The world building in Kings of Paradise is so well done and serves to undergird and frame the narrative perfectly. It is a world of opposites, a Land of Ash and an island paradise. The people of each are bound by history and circumstance. Nell uses these opposites to drive the actions of the characters and to limit them. But what I found equally compelling was the way I could feel these two lands as I read. I felt like I was experiencing them in some part as I read each character’s narrative; one cold and harsh, a realm that will grind you down until you die and turn to ash; the other warm and inviting, though with a cruel undercurrent for which you must stay ever watchful. There are old gods, mysterious magics, and deep power ready to bubble to the surface. This is a world where myth and legend and superstition still plays an important part in every day society. All of it comes together to weave together the threads of a complex world the characters inhabit.
The pacing is an area that might put some people off. This is a book that is basically 600 pages. It starts slow and builds as it goes. If you don’t like a slow build you might get a little frustrated. There is action and drama throughout and partial reveals sprinkled in here and there to push the story along. You spend a long time wondering how the story lines are interconnected as the events of the book occur in two completely separate lands a world apart. The gaps are filled in with character development and back story so that you get a better understanding of who these people are and their motivations and fears. This takes time to develop but it’s worth it in the end. As the story reaches the last couple hundred pages the pacing picks up speed and things get more and more exciting until finally you discover the connection between the story lines and things come to a dramatic conclusion. Though I spent some time wondering where things were gong and how the book would connect the two narratives it really paid off in the end.
“I will destroy this land of ash, and make my followers kings in paradise.”p. 509
Then there were the themes that undergird the story and the questions they raise. One constant is the idea of fighting corruption and oppression. Each of the main characters identifies with this theme and each goes about the challenge in their own way. You’ll admire them and despise them each for some of the methods they employ. Another predominant theme is the lengths one will go to in order to survive. It hits your right in your face on page one and really doesn’t stop until the very last. The dark elements I noted above are woven in and among these themes as the protagonists play out their part in the narrative and you the reader are left constantly wondering whether good or evil will win out in the story and in the character’s lives. Because fighting oppression can sometimes lead to more oppression, and some people will go to extreme lengths in order to survive. And then if you decide to throw a little revenge in the mix…well…who knows what will come of it?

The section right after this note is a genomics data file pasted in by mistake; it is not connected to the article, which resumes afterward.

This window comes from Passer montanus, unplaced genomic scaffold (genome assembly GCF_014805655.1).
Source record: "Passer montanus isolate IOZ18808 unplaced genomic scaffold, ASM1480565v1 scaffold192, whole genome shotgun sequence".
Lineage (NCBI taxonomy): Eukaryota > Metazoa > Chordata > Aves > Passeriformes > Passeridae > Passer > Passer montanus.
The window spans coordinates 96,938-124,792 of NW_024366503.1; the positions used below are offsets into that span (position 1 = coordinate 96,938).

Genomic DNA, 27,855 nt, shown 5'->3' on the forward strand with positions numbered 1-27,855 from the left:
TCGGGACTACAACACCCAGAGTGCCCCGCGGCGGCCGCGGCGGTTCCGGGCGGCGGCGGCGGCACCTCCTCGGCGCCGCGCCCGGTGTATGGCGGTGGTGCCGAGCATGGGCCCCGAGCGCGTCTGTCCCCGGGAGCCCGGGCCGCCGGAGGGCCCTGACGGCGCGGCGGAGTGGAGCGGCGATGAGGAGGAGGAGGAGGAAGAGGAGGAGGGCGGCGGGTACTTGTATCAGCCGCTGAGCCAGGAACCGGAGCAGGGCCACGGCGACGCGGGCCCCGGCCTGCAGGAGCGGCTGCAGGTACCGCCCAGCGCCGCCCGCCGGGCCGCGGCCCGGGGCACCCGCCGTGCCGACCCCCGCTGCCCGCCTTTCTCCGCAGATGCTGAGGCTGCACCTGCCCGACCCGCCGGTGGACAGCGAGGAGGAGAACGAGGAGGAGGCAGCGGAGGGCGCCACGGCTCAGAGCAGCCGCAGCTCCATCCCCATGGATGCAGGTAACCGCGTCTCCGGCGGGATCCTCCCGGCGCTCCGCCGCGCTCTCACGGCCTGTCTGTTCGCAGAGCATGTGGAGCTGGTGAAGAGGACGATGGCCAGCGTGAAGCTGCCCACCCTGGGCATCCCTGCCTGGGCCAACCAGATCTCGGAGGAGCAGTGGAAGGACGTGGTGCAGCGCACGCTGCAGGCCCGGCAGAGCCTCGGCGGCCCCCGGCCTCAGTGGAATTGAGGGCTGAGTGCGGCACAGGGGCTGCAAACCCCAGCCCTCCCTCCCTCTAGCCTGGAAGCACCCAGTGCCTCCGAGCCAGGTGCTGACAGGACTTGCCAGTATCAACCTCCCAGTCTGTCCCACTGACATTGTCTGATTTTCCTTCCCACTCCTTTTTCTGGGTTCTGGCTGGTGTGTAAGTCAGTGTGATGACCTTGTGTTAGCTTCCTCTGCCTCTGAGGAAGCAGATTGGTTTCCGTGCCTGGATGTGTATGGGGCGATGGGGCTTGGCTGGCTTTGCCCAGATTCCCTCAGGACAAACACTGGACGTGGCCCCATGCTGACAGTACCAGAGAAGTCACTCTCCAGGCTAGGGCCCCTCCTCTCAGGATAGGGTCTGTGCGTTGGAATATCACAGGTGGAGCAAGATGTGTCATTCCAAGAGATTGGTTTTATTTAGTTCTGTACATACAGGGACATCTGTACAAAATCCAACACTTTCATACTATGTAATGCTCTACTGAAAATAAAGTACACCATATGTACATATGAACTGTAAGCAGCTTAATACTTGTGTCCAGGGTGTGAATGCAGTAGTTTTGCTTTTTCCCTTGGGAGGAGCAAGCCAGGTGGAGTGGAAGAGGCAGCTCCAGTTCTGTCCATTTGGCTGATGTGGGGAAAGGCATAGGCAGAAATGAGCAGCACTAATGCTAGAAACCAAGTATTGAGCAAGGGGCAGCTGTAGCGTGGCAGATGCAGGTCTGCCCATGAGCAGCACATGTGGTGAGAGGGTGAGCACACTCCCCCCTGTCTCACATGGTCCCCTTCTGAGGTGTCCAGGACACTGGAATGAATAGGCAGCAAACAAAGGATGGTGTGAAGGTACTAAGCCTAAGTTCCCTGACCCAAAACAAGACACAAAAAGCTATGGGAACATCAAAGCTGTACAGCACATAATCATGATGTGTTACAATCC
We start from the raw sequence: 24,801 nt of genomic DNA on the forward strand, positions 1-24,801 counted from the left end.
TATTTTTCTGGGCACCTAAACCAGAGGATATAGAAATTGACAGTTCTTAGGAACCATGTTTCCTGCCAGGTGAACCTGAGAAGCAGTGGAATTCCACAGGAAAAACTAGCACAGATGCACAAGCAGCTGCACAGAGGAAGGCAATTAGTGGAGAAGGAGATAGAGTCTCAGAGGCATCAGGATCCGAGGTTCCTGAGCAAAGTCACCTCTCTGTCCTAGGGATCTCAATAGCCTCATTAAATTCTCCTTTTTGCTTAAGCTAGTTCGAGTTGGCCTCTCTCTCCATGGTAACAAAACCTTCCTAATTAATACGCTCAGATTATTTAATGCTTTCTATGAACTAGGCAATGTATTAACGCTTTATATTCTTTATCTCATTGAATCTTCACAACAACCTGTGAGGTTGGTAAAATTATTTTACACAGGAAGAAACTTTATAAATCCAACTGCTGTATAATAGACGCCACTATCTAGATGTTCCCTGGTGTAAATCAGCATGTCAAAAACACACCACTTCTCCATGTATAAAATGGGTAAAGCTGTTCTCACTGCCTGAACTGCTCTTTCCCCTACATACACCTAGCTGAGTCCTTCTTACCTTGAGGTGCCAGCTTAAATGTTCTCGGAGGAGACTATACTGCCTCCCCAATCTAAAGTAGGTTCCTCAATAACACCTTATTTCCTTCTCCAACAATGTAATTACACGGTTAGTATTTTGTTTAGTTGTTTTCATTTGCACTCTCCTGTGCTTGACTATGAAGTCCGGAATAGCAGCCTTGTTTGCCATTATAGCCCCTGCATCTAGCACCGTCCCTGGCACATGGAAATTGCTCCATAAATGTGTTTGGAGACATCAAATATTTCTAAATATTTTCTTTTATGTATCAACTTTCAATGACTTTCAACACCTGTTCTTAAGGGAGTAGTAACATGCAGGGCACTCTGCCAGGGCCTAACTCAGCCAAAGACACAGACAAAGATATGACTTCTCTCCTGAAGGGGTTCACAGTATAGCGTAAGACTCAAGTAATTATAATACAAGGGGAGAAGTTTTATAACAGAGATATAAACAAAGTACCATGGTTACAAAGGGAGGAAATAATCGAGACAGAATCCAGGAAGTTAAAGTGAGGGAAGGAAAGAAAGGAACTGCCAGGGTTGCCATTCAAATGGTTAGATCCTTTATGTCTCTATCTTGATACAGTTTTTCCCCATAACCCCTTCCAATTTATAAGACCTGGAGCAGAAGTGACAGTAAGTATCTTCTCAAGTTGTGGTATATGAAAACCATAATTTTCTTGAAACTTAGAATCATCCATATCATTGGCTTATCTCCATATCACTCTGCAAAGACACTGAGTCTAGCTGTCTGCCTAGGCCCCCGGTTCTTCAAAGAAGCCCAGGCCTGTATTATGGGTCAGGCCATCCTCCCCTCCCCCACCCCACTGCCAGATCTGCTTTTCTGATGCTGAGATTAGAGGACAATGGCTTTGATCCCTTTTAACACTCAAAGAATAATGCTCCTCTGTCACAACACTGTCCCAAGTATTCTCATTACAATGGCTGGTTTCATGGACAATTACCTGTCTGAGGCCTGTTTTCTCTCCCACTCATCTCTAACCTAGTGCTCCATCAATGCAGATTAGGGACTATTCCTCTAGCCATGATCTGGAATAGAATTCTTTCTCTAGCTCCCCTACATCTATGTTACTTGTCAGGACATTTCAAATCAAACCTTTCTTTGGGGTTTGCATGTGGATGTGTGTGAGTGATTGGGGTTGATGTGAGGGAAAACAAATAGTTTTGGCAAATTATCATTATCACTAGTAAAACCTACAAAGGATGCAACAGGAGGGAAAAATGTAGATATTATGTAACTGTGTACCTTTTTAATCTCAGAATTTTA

What I Didn’t Like
- Some long POV sections
- Shifts between POV sections
First let me say there was very little I didn’t like about Kings of Paradise. The only thing I can really think of (if I’m forcing myself) were some long POV sections and the shifts between them. At times some of the POV narratives would go on for a while and I would find myself wanting to know what was going on with other characters. And at times the shift between these POVs would feel a little jarring with some time changes that took a moment to figure out. But these were not major issues for me and I quickly fell back into the read.
I LOVED this book. That’s all there is to it. From the very first paragraph where I said to myself “Ok…that got dark quick” to the very last I was just carried away by this story. At first I wondered if it was going to be too dark…I mean the opening page isn’t what I expected AT ALL. But I was very surprised how much I felt the darkness fit and made sense and it was broken up enough by periods of light that I didn’t feel overwhelmed. I was surprised at how much I was drawn to some characters I really didn’t want to like. But I did. There were times I went from liking a character, to hating them, to liking them once more. There were others I couldn’t get enough of. Then there’s the story as a whole. It’s was dark and visceral and intense. Yet it also gave me hope; hope that the evil in the world would not prevail, even when evil means might be used to fight evil, that somehow the good will shine through in the end. I’ll be picking up a copy of Kings of Ash (Ash and Sand #2) soon because I just HAVE to know where this story is going.
*I received a copy of this book from the author.
Author: Richard Nell
Series: Ash and Sand #1
Publication Date: August 8, 2017